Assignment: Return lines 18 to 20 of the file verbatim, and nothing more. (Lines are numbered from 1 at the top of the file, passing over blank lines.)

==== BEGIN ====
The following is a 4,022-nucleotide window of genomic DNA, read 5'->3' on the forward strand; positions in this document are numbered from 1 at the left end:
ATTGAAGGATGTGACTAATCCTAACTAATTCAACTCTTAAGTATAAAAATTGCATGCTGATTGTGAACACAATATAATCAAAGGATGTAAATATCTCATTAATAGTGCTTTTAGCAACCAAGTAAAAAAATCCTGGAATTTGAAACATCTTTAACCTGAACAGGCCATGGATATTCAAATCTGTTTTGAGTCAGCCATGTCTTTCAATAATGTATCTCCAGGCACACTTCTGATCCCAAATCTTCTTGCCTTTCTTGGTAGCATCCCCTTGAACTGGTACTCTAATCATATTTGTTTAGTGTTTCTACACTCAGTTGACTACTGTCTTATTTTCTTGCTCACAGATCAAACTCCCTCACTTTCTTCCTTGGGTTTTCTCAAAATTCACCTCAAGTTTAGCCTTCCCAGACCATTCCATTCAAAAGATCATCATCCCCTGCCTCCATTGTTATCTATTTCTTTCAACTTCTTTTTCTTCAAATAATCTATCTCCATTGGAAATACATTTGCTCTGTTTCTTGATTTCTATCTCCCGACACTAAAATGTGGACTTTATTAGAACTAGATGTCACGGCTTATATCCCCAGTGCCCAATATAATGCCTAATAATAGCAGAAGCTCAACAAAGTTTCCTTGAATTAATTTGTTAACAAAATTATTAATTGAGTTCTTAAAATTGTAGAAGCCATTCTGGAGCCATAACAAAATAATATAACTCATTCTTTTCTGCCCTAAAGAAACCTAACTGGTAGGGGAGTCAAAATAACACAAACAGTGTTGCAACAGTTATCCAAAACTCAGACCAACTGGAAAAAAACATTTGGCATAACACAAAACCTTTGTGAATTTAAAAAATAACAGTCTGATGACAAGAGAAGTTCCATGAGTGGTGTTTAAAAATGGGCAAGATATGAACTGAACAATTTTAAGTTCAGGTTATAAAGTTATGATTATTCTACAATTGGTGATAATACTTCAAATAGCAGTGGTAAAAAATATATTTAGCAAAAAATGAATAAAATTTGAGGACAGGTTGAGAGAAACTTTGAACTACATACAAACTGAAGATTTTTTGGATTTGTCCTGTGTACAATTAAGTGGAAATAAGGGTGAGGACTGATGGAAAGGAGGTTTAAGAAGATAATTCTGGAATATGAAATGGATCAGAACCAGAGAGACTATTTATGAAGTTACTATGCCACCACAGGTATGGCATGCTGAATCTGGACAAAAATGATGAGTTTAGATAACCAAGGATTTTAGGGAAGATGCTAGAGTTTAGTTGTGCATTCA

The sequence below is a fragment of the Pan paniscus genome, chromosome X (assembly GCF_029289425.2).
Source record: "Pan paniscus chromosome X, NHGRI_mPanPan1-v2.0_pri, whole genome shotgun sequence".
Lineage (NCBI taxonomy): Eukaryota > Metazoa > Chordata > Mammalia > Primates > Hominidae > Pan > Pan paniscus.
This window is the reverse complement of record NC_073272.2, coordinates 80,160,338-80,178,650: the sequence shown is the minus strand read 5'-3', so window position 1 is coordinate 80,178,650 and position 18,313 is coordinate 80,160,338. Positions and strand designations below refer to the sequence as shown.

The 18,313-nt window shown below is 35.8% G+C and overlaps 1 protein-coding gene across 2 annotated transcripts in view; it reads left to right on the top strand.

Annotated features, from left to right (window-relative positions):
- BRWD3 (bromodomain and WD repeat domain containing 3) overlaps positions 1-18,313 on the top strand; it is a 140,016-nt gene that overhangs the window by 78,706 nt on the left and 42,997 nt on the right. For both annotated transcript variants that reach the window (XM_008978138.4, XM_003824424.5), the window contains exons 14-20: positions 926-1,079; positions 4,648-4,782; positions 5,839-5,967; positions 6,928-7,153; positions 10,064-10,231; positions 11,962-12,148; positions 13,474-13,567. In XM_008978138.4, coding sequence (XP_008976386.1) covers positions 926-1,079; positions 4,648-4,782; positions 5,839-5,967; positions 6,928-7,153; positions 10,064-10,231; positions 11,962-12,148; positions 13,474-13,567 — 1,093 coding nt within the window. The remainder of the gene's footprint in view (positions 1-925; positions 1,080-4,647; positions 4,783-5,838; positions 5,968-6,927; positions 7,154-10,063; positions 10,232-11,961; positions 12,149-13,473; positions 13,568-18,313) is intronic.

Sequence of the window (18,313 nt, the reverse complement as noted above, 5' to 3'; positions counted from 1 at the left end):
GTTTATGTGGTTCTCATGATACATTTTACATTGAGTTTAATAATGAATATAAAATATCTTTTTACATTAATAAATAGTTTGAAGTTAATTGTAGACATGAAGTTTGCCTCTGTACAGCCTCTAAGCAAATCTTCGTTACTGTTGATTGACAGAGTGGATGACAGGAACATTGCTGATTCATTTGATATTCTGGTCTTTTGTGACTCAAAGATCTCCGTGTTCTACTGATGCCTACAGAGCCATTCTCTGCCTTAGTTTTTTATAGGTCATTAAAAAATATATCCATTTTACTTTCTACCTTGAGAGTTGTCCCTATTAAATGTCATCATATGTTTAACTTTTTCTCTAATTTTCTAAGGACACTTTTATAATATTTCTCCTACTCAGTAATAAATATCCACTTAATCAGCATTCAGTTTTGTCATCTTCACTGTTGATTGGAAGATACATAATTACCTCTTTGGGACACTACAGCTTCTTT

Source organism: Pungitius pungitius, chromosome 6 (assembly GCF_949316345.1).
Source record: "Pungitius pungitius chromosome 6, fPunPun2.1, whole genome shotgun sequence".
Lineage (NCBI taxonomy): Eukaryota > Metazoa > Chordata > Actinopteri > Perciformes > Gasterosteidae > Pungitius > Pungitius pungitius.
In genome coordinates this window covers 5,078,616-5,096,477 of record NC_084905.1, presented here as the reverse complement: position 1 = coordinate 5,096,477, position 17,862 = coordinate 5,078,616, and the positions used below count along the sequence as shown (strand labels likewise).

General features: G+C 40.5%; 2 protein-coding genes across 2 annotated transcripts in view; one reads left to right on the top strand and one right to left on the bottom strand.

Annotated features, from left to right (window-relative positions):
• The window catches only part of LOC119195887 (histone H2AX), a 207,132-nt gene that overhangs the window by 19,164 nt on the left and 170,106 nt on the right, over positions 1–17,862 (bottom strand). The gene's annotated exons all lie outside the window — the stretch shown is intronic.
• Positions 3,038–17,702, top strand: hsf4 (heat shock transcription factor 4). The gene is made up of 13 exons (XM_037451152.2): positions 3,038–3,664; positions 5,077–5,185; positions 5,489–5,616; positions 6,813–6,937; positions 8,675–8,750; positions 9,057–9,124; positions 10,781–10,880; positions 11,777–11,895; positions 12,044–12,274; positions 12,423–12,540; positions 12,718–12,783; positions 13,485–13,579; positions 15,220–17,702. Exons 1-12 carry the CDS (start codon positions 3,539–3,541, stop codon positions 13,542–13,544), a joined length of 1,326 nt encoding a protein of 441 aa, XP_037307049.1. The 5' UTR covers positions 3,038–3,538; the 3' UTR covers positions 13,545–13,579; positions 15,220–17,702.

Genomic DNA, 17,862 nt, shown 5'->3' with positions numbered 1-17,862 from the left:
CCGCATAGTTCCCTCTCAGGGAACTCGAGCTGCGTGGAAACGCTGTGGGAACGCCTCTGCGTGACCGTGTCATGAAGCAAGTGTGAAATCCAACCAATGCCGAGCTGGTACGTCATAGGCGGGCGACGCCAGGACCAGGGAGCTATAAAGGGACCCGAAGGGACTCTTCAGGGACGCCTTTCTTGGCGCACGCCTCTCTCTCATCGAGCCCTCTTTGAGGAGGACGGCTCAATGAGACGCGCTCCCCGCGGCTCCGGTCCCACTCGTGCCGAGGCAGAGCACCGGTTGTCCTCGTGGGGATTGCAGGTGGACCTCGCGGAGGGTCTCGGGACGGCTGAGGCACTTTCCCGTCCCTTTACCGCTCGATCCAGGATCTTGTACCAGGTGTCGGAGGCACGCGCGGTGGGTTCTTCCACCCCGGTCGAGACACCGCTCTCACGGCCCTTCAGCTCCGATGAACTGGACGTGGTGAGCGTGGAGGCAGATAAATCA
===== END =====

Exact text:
• The window catches only part of LOC119195887 (histone H2AX), a 207,132-nt gene that overhangs the window by 19,164 nt on the left and 170,106 nt on the right, over positions 1–17,862 (bottom strand). The gene's annotated exons all lie outside the window — the stretch shown is intronic.
• Positions 3,038–17,702, top strand: hsf4 (heat shock transcription factor 4). The gene is made up of 13 exons (XM_037451152.2): positions 3,038–3,664; positions 5,077–5,185; positions 5,489–5,616; positions 6,813–6,937; positions 8,675–8,750; positions 9,057–9,124; positions 10,781–10,880; positions 11,777–11,895; positions 12,044–12,274; positions 12,423–12,540; positions 12,718–12,783; positions 13,485–13,579; positions 15,220–17,702. Exons 1-12 carry the CDS (start codon positions 3,539–3,541, stop codon positions 13,542–13,544), a joined length of 1,326 nt encoding a protein of 441 aa, XP_037307049.1. The 5' UTR covers positions 3,038–3,538; the 3' UTR covers positions 13,545–13,579; positions 15,220–17,702.

Genomic DNA, 17,862 nt, shown 5'->3' with positions numbered 1-17,862 from the left: